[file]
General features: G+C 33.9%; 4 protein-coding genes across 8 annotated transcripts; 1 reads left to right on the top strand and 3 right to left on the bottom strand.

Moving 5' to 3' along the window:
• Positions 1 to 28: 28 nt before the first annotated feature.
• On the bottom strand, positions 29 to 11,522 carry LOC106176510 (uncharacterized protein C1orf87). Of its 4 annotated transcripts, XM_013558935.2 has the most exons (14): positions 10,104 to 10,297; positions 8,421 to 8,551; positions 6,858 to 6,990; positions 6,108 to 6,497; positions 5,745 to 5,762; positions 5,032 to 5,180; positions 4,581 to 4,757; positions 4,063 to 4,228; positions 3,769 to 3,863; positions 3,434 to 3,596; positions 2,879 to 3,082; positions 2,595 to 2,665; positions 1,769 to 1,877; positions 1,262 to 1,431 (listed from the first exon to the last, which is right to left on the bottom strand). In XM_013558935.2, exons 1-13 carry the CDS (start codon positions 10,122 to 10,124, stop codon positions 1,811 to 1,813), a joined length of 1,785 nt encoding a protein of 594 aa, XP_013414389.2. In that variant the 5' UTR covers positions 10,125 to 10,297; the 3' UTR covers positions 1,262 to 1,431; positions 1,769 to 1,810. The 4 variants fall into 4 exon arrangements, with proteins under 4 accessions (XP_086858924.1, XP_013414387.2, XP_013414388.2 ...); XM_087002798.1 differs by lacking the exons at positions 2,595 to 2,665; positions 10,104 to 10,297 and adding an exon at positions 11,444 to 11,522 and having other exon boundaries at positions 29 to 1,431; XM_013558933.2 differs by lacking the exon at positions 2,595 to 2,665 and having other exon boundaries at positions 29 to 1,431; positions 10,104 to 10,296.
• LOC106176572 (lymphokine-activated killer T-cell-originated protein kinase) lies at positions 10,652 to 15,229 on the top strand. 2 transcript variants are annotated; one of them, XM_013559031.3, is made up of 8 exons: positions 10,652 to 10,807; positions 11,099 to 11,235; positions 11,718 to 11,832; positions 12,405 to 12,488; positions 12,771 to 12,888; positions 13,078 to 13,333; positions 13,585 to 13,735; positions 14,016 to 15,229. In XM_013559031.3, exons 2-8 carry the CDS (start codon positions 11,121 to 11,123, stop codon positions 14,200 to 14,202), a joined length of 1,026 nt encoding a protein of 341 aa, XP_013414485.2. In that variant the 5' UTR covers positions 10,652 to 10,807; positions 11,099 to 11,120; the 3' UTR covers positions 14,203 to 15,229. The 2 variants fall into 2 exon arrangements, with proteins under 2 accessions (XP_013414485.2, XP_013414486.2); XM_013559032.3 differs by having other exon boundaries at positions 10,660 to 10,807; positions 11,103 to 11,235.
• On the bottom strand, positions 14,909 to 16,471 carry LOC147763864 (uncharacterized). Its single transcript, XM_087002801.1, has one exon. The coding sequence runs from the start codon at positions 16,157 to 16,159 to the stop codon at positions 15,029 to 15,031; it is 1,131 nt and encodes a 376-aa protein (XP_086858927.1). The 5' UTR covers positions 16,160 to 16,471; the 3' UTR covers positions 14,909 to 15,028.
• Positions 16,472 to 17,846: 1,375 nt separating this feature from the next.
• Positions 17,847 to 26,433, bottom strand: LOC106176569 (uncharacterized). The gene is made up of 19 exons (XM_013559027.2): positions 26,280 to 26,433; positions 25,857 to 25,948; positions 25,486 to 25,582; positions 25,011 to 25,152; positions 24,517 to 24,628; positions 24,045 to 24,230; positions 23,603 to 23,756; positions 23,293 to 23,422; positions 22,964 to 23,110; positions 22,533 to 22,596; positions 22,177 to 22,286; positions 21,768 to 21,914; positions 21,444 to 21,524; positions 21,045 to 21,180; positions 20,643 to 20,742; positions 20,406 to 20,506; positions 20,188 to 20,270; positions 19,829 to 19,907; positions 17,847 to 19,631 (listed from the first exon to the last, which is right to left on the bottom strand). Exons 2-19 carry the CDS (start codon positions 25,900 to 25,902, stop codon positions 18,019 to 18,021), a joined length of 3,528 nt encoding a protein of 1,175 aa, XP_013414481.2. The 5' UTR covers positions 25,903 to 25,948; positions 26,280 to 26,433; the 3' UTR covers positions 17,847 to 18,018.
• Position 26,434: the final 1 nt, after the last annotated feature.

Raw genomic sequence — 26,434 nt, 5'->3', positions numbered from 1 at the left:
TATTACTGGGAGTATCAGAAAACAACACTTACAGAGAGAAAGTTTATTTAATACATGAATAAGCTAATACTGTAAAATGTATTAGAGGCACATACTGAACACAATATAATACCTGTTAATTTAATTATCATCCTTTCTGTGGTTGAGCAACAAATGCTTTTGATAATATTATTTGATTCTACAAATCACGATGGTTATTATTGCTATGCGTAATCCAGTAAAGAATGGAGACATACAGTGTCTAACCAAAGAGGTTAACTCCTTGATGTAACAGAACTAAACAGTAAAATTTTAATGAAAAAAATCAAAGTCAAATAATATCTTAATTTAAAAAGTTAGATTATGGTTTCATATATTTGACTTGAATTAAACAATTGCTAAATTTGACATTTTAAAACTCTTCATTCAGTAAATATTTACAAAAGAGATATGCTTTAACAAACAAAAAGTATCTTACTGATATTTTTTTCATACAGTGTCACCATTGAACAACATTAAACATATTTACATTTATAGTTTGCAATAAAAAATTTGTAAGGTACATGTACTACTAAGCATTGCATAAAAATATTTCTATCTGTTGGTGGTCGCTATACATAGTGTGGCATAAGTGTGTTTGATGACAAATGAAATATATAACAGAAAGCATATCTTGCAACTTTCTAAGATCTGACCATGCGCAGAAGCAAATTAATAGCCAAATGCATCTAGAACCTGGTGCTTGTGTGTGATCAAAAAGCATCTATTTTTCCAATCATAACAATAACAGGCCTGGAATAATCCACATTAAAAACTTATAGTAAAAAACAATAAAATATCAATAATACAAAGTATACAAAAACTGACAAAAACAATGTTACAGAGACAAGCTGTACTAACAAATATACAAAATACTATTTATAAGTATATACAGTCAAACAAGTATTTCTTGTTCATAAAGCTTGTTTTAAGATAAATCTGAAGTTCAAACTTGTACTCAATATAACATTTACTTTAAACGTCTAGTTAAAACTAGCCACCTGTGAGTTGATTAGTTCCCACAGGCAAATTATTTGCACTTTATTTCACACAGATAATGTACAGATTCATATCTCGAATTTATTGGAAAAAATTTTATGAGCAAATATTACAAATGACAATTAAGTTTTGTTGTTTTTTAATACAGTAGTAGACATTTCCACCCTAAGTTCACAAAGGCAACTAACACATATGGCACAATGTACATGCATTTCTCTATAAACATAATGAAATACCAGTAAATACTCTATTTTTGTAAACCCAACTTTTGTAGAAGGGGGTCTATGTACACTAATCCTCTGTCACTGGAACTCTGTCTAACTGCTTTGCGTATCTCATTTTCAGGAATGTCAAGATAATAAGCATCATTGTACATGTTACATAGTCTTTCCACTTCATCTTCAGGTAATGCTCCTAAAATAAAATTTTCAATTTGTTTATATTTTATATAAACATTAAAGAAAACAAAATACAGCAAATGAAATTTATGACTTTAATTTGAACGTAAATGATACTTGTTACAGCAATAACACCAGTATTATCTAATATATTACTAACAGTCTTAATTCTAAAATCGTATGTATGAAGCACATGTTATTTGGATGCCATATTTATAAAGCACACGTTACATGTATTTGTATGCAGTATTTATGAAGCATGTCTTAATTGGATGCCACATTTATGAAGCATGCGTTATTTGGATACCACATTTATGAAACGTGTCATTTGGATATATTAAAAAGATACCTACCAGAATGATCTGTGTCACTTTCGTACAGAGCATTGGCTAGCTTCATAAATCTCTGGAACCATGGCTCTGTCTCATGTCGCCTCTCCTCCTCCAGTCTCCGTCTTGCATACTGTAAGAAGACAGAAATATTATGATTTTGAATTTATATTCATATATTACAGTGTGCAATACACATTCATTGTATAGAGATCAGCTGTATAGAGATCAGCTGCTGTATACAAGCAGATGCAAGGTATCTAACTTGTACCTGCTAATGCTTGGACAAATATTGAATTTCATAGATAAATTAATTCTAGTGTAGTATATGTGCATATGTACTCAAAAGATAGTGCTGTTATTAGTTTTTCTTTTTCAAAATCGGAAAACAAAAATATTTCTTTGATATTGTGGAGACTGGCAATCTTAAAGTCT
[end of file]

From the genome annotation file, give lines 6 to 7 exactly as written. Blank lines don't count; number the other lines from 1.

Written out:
• On the bottom strand, positions 14,909 to 16,471 carry LOC147763864 (uncharacterized). Its single transcript, XM_087002801.1, has one exon. The coding sequence runs from the start codon at positions 16,157 to 16,159 to the stop codon at positions 15,029 to 15,031; it is 1,131 nt and encodes a 376-aa protein (XP_086858927.1). The 5' UTR covers positions 16,160 to 16,471; the 3' UTR covers positions 14,909 to 15,028.
• Positions 16,472 to 17,846: 1,375 nt separating this feature from the next.